Buprenorphine, but not fentanyl, significantly reduces bone pain and primary hyperalgesia
THURSDAY, Sept. 15 (HealthDay News) -- Transdermal buprenorphine, but not fentanyl, significantly reduces pain in experimentally induced bone-associated pain and primary hyperalgesia, according to a study published in the October issue of the British Journal of Pharmacology.
T. Andresen, from Aarhus University in Denmark, and colleagues compared the analgesic and anti-hyperalgesic effects of buprenorphine and fentanyl. A total of 22 healthy volunteers were randomized to receive transdermal buprenorphine, fentanyl, or placebo patches. Experimental pain tests were conducted at baseline, and 24, 48, 72, and 144 hours after drug application. The tests included pressure at the tibial bone, cutaneous electrical and thermal stimulation, intramuscular nerve growth factor, ultraviolet B (UVB) light burn injury model, and intradermal capsaicin-induced hyperalgesia.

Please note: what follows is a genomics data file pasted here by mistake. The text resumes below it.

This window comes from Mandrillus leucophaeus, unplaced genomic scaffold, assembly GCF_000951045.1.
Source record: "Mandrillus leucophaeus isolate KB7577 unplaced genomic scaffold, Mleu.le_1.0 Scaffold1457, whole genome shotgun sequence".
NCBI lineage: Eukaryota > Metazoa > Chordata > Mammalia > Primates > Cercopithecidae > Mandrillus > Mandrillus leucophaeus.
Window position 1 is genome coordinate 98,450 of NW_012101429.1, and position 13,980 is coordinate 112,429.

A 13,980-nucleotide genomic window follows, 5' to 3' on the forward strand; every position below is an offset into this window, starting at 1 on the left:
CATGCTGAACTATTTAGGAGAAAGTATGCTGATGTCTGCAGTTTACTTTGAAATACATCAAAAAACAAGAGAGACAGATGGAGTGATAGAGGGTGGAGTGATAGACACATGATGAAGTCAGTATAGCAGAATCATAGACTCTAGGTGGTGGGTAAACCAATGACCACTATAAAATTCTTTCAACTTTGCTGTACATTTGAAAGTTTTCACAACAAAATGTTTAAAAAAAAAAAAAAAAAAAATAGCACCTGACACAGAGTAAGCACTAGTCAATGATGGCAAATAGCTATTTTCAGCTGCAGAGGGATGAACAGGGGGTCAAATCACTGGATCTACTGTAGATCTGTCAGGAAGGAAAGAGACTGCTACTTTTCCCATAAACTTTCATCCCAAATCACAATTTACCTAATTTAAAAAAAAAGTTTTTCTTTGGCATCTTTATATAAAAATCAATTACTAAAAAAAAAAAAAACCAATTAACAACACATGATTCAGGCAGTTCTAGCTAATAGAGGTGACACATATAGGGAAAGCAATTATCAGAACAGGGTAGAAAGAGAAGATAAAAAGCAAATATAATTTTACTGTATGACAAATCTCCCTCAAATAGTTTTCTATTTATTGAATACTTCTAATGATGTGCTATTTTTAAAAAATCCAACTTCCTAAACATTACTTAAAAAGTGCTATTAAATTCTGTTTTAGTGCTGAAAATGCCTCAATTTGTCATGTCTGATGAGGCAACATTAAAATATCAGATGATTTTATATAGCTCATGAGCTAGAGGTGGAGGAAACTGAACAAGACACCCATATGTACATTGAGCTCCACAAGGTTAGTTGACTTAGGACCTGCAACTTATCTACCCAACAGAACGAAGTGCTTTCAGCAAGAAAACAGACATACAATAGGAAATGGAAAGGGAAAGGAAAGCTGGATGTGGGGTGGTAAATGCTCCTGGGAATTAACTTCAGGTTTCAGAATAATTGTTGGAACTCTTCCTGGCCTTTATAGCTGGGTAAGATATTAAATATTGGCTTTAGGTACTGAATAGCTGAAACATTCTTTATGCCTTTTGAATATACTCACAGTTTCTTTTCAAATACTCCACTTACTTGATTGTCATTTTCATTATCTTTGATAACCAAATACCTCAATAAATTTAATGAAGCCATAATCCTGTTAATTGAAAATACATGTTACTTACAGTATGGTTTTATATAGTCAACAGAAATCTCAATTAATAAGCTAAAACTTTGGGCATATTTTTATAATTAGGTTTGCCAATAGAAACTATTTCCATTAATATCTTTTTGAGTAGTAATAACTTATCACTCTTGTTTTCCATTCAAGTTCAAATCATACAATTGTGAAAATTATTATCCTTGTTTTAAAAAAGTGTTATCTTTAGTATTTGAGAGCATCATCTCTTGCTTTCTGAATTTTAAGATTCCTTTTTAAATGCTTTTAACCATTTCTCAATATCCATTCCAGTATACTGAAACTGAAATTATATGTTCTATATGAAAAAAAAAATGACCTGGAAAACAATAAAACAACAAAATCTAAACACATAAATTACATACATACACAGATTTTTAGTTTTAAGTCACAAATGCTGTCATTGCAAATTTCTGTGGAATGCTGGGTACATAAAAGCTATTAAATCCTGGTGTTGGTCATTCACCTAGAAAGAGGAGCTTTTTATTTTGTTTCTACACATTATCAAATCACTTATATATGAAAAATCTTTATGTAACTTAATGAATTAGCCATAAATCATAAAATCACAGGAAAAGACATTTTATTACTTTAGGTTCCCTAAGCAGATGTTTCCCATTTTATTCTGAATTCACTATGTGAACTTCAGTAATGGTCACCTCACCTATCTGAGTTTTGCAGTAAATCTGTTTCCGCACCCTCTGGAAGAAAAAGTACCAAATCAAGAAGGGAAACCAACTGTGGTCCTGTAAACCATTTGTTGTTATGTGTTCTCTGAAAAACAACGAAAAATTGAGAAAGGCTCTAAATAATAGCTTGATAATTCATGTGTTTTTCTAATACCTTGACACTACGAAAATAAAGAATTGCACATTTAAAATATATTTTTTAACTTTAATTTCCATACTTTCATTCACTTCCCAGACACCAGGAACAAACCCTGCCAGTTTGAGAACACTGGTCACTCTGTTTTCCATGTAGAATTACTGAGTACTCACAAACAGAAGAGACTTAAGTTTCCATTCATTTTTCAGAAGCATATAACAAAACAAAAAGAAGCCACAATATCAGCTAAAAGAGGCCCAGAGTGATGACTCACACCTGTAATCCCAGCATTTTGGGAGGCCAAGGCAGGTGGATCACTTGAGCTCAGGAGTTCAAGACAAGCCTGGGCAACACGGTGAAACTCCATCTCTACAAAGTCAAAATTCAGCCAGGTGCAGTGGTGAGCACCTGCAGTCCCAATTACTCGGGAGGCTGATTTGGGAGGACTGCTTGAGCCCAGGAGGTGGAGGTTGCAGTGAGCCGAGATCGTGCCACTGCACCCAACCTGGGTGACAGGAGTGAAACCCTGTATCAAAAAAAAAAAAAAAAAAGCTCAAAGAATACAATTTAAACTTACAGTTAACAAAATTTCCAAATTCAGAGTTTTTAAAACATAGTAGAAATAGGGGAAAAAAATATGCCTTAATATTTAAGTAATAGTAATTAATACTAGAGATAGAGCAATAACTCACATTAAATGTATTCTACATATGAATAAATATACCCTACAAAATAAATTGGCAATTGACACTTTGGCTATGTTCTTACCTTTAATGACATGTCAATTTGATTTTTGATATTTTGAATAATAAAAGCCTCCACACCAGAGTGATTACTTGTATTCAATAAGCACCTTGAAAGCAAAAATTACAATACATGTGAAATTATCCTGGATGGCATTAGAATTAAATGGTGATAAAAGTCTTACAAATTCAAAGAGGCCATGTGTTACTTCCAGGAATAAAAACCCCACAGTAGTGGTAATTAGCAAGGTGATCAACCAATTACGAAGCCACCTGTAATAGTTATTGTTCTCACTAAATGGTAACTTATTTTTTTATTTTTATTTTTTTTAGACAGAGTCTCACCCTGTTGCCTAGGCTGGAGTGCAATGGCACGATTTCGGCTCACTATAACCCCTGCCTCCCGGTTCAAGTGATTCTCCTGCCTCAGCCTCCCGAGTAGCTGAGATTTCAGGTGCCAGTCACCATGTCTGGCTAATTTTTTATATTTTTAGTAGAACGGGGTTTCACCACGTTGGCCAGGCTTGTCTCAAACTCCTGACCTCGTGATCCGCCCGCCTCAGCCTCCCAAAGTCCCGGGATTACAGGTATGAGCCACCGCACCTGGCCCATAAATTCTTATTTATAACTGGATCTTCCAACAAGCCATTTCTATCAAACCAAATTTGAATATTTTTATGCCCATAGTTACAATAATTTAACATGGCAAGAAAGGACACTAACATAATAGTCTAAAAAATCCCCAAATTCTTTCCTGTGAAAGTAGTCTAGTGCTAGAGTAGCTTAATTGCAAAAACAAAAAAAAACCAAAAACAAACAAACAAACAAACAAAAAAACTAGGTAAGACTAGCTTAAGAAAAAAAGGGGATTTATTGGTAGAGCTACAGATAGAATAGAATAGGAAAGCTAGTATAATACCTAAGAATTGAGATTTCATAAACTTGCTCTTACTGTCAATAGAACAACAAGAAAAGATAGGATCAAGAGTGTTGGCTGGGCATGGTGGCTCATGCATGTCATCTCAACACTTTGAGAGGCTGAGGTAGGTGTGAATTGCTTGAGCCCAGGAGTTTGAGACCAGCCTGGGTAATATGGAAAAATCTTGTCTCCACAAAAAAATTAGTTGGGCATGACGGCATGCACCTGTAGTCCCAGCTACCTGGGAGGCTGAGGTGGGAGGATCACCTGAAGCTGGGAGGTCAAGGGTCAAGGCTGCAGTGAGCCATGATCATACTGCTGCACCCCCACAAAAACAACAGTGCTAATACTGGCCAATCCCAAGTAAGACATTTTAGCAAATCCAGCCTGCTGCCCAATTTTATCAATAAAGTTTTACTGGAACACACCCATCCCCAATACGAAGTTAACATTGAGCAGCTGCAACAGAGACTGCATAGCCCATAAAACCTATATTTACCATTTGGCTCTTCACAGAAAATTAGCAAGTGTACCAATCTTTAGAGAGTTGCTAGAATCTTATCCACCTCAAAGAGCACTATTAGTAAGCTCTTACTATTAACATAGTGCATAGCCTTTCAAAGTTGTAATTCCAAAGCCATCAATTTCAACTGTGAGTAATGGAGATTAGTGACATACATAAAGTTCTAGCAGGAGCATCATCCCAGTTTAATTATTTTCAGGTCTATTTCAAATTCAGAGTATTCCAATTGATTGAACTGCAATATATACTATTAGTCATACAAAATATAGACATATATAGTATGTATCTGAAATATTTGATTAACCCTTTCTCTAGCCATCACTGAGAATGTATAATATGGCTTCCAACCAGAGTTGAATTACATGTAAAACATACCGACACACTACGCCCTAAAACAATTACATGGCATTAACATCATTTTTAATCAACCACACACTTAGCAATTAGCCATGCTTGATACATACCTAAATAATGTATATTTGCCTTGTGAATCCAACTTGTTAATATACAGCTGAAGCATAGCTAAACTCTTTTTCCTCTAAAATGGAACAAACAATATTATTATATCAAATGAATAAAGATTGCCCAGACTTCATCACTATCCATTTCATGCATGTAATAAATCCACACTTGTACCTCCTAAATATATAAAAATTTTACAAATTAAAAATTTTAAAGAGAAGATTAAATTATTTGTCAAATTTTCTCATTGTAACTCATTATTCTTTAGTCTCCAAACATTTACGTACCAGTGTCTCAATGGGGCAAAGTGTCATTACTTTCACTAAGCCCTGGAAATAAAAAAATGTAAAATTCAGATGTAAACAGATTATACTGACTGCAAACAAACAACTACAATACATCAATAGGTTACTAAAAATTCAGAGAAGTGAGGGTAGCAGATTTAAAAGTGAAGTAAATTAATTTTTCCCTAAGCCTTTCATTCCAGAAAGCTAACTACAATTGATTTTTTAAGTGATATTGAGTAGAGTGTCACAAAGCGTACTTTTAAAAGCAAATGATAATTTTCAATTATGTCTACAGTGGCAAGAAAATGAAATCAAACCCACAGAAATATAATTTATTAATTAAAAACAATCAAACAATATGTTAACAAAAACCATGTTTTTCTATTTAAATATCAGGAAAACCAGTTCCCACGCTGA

The investigators found that, compared to placebo, buprenorphine, but not fentanyl, significantly reduced pressure at the tibial bone and pressure pain in the primary hyperalgesic area induced by UVB light. Though both drugs were equipotent and better than placebo against cutaneous thermal pain stimulation, they did not show significant analgesic effect to cutaneous electrical stimulation, nerve growth factor-induced muscle soreness, or capsaicin-induced hyperalgesia.
"Our study showed modality- and tissue-differentiated effects of buprenorphine and fentanyl. Buprenorphine had a significant analgesic effect against experimentally induced bone-associated pain and primary hyperalgesia when compared with placebo, which was not the case for fentanyl," the authors write.
The study was funded by Mundipharma Research GmbH & Co.
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